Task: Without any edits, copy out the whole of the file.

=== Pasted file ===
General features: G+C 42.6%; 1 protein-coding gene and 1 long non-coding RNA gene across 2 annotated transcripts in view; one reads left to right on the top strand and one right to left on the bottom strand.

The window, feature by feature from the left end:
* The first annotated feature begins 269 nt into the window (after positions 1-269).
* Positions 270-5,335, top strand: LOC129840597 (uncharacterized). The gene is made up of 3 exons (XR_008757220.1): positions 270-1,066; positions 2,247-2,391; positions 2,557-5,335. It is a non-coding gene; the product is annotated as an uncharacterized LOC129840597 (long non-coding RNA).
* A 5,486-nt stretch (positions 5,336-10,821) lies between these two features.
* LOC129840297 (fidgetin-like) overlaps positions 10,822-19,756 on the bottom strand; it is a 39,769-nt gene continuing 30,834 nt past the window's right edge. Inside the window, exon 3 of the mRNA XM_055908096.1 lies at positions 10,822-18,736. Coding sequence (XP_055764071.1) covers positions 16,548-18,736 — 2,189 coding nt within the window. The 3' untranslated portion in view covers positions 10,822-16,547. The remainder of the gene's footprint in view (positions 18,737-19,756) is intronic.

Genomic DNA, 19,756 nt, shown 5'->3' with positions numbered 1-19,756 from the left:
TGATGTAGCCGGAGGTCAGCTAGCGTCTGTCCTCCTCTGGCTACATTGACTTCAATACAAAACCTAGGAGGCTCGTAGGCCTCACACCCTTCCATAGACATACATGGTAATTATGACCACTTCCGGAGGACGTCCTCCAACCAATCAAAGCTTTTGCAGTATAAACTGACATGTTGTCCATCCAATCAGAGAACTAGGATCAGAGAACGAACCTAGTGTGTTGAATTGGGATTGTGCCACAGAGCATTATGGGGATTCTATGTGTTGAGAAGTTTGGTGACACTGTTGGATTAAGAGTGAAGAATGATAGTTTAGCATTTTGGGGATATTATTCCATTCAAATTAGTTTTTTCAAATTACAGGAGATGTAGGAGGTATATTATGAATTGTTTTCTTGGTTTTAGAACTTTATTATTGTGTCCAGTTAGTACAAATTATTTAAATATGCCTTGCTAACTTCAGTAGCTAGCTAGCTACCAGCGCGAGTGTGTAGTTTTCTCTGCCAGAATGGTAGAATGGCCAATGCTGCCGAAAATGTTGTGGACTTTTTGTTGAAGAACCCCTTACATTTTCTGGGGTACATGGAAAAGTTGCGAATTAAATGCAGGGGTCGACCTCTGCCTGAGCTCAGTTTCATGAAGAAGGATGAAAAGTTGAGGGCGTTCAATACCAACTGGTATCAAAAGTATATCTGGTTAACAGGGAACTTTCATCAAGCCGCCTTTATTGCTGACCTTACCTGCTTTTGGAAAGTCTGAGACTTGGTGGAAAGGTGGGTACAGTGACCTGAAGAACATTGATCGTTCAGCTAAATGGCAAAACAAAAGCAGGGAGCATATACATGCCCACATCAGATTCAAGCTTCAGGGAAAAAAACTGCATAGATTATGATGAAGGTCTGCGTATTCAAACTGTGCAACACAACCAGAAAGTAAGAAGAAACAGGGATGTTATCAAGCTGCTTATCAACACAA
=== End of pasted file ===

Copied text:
General features: G+C 42.6%; 1 protein-coding gene and 1 long non-coding RNA gene across 2 annotated transcripts in view; one reads left to right on the top strand and one right to left on the bottom strand.

The window, feature by feature from the left end:
* The first annotated feature begins 269 nt into the window (after positions 1-269).
* Positions 270-5,335, top strand: LOC129840597 (uncharacterized). The gene is made up of 3 exons (XR_008757220.1): positions 270-1,066; positions 2,247-2,391; positions 2,557-5,335. It is a non-coding gene; the product is annotated as an uncharacterized LOC129840597 (long non-coding RNA).
* A 5,486-nt stretch (positions 5,336-10,821) lies between these two features.
* LOC129840297 (fidgetin-like) overlaps positions 10,822-19,756 on the bottom strand; it is a 39,769-nt gene continuing 30,834 nt past the window's right edge. Inside the window, exon 3 of the mRNA XM_055908096.1 lies at positions 10,822-18,736. Coding sequence (XP_055764071.1) covers positions 16,548-18,736 — 2,189 coding nt within the window. The 3' untranslated portion in view covers positions 10,822-16,547. The remainder of the gene's footprint in view (positions 18,737-19,756) is intronic.

Genomic DNA, 19,756 nt, shown 5'->3' with positions numbered 1-19,756 from the left:
TGATGTAGCCGGAGGTCAGCTAGCGTCTGTCCTCCTCTGGCTACATTGACTTCAATACAAAACCTAGGAGGCTCGTAGGCCTCACACCCTTCCATAGACATACATGGTAATTATGACCACTTCCGGAGGACGTCCTCCAACCAATCAAAGCTTTTGCAGTATAAACTGACATGTTGTCCATCCAATCAGAGAACTAGGATCAGAGAACGAACCTAGTGTGTTGAATTGGGATTGTGCCACAGAGCATTATGGGGATTCTATGTGTTGAGAAGTTTGGTGACACTGTTGGATTAAGAGTGAAGAATGATAGTTTAGCATTTTGGGGATATTATTCCATTCAAATTAGTTTTTTCAAATTACAGGAGATGTAGGAGGTATATTATGAATTGTTTTCTTGGTTTTAGAACTTTATTATTGTGTCCAGTTAGTACAAATTATTTAAATATGCCTTGCTAACTTCAGTAGCTAGCTAGCTACCAGCGCGAGTGTGTAGTTTTCTCTGCCAGAATGGTAGAATGGCCAATGCTGCCGAAAATGTTGTGGACTTTTTGTTGAAGAACCCCTTACATTTTCTGGGGTACATGGAAAAGTTGCGAATTAAATGCAGGGGTCGACCTCTGCCTGAGCTCAGTTTCATGAAGAAGGATGAAAAGTTGAGGGCGTTCAATACCAACTGGTATCAAAAGTATATCTGGTTAACAGGGAACTTTCATCAAGCCGCCTTTATTGCTGACCTTACCTGCTTTTGGAAAGTCTGAGACTTGGTGGAAAGGTGGGTACAGTGACCTGAAGAACATTGATCGTTCAGCTAAATGGCAAAACAAAAGCAGGGAGCATATACATGCCCACATCAGATTCAAGCTTCAGGGAAAAAAACTGCATAGATTATGATGAAGGTCTGCGTATTCAAACTGTGCAACACAACCAGAAAGTAAGAAGAAACAGGGATGTTATCAAGCTGCTTATCAACACAA